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Religious Education

As a school we aim to use a variety of active approaches, linked in some cases to other subjects, to explore various religious and non-religious perspectives on issues relevant to our children; providing opportunities for reflection and spiritual development.
They learn to recognise the difference between right and wrong through the study of moral and ethical questions. Exploring issues of religious faith and value, they develop their knowledge and understanding of the cultural context of their own lives.


Religious education has a unique place in the curriculum of Eastcourt. It is neither a core nor a foundation subject; the 1988 Education Act states that ‘Religious Education has equal standing in relation to core subjects of the National Curriculum in that it is compulsory for all registered pupils’.

Through our Religious Education curriculum we aim:

to engage pupils in enquiring into and exploring questions arising from the study of religion and belief, so as to promote their personal, spiritual, moral, social and cultural development.
to provide learners with knowledge and understanding of principal religious traditions and beliefs represented in Great Britain.
to develop their understanding of the ways in which beliefs influence people in their behaviour, practices and outlook.
to enable learners to apply the insights of the principal religious traditions to their own search for identity and significance.
to enable learners to become aware of their own beliefs and values and to have a positive attitude towards the search for meaning and purpose in life.
to encourage learners to develop a positive attitude towards other people who hold religious beliefs different from their own.
RE plays an important role, along with all other curriculum areas, particularly PSHE, in promoting social awareness and understanding in our children. We encourage our pupils to ask questions about the world and to reflect on their own beliefs, values and experiences. We include and promote British values, ensuring that children are aware of their rights and responsibilities as UK citizens. Our curriculum is designed to encourage creativity, imagination, enquiry, debate, discussion and independence.



We consider the following religions:

There are no presumptions made as to the religious backgrounds and beliefs and values of the children and the staff.
We value the religious background of all members of the school community and hope that this will encourage individuals to share their own experiences with others freely. All religions and their communities are treated with respect and sensitivity and we value the links which are, and can be made, between home, school, and a faith community.
We acknowledge that each religion studied can contribute to the education of all our pupils. We promote teaching in Religious Education that stresses open enquiry and first-hand experiences wherever possible.

Legal requirements for Religious Education:
Religious Education is a statutory subject of the curriculum for all pupils in each year group and ‘should be provided for all registered pupils except those withdrawn at the request of their parents.’ (s 71 SSFA 1998)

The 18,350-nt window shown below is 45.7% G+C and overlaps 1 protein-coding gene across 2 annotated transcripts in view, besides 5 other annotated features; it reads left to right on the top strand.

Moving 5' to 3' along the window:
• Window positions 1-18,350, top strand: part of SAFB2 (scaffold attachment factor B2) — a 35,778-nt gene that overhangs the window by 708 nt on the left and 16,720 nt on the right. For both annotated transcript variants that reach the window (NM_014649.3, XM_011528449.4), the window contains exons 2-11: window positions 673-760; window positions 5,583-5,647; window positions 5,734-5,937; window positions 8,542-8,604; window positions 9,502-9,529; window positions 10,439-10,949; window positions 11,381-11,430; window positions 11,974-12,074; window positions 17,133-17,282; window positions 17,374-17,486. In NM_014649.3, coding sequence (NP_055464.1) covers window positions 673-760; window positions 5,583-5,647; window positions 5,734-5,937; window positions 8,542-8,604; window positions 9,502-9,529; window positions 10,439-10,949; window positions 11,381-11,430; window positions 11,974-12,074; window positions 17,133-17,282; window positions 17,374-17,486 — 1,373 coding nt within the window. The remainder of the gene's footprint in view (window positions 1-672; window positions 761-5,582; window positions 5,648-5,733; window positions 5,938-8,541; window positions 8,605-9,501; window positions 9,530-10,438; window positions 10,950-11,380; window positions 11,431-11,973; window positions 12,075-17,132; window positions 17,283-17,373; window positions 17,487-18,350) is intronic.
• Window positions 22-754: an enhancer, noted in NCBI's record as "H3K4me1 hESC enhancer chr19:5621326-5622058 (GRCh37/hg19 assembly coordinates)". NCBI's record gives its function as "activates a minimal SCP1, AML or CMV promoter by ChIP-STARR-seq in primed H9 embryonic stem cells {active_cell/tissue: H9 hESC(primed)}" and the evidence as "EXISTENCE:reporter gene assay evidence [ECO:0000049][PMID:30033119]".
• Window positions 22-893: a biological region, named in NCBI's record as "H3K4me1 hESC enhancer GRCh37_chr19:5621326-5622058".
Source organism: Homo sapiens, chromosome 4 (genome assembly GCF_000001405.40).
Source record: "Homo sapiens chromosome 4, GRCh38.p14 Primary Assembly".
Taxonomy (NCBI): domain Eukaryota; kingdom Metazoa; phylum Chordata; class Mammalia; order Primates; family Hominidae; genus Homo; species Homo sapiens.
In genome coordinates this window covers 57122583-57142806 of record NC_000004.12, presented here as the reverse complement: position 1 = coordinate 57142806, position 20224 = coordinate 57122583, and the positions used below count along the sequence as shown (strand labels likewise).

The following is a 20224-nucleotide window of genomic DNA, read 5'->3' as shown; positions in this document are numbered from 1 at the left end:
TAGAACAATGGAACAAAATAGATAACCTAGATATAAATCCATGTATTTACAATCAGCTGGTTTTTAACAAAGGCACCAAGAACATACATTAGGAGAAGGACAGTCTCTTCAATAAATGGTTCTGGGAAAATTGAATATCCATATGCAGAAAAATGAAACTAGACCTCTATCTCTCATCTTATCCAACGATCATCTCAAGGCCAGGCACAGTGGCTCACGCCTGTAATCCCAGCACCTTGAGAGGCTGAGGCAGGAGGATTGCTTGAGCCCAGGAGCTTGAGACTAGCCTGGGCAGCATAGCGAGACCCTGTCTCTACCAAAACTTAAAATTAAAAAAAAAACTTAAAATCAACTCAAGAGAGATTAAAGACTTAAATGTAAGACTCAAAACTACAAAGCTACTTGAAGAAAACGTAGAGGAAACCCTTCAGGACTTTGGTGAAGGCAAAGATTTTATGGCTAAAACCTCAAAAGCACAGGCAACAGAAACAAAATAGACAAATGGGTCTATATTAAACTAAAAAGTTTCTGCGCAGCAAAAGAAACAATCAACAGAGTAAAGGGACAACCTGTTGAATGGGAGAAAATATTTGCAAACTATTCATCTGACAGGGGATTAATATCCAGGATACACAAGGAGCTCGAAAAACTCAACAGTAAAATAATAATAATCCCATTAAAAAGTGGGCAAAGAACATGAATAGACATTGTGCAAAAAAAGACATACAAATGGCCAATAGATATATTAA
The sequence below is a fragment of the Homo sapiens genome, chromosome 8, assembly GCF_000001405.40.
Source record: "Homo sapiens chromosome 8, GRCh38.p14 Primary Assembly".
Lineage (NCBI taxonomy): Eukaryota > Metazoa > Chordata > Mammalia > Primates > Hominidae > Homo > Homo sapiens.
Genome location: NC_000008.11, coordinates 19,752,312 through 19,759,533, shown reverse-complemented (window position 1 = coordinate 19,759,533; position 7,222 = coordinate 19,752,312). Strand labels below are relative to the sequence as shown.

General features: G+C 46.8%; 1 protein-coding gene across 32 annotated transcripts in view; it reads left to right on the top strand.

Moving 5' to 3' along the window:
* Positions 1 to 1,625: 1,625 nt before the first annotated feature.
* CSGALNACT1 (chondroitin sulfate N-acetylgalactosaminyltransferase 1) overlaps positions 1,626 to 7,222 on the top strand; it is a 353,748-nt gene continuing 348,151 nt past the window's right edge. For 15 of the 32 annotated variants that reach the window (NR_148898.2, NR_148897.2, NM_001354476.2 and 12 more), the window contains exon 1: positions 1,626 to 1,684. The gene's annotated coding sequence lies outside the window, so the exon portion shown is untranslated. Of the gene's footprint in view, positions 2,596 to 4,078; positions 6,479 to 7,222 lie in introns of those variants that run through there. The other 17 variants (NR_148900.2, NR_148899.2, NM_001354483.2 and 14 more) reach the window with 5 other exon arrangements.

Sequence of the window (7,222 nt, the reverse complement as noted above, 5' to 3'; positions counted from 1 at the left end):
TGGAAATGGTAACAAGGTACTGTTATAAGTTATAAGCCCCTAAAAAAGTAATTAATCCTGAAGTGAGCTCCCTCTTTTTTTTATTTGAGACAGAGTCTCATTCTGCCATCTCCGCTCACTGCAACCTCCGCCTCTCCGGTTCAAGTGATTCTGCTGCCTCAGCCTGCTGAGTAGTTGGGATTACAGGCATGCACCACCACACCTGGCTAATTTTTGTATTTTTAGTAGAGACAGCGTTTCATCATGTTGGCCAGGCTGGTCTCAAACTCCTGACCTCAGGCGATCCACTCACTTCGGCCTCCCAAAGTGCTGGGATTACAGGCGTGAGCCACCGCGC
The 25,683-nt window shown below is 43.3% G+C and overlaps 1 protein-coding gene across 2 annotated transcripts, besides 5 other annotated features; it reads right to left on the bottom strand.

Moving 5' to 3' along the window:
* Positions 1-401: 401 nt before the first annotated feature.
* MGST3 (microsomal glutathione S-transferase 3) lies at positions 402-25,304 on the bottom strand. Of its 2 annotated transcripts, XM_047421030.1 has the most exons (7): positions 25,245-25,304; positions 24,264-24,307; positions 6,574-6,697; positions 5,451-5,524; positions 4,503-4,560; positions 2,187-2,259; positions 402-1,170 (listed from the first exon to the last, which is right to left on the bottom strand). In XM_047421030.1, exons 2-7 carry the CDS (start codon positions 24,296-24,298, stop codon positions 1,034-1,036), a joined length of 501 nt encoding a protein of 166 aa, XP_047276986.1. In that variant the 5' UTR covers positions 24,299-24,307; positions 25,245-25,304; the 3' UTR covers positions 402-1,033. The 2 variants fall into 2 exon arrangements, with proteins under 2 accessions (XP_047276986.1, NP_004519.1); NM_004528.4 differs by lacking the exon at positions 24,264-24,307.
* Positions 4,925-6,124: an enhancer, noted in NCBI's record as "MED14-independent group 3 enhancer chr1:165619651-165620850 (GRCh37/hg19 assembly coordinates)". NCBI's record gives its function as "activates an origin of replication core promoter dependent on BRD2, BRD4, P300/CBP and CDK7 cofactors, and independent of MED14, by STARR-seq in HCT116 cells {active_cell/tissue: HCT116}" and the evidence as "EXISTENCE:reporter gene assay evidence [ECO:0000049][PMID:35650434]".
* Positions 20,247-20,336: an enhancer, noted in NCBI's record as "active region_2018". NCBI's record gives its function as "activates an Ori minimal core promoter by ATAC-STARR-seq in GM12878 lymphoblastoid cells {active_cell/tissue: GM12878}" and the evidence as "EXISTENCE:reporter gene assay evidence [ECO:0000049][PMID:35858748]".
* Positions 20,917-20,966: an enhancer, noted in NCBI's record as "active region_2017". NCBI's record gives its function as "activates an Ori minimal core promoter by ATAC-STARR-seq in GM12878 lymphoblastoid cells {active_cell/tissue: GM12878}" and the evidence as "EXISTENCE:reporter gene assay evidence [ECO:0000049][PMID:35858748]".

Parents have the right to request that their son or daughter be excused from all or part of the RE provided at school.
Religious Education is generally taught on a weekly basis, but is sometimes delivered through a class topic.
Lessons are planned and delivered in a variety of ways ensuring that all children can access and participate. Interactive, practical activities encourage the children to discuss their ideas and extend their understanding of challenging questions.


Religious Education develops pupils’…

knowledge and understanding of, and their ability to respond to principal world religions, religious traditions and world views;
understanding and respect for different religions, beliefs, values and traditions through exploring issues within and between faiths;
understanding of the influence of faith and belief on individuals, societies, communities and cultures;
skills of enquiry and response through the use of religious vocabulary, questioning and empathy;
skills of reflection, expression, application, analysis and evaluation of beliefs, values and practices, and the communication of personal responses to these.


Religious Education encourages pupils to…
consider challenging questions of the meaning and purpose of life; beliefs about God, the self and the nature of reality; issues of right and wrong and what it means to be human;
understand the influence of religion on individuals, families, communities and cultures;
learn from different religions, beliefs, values and traditions, while exploring questions of meaning and their own beliefs;
learn about religious and ethical teaching, enabling them to make reasoned and informed responses to religious, moral and social issues;
develop their sense of identity and belonging, preparing them for life as citizens in a global society;
develop respect for and sensitivity to others, in particular those whose faiths and beliefs are different from their own.

Religious Education enhances pupils’…
awareness and understanding of religions and beliefs, teachings, practices and forms of expression;
ability to reflect on, consider, analyse, interpret and evaluate issues of truth, belief, faith and values and to communicate their responses.

Religious Education offers …
opportunities for personal reflection and spiritual development

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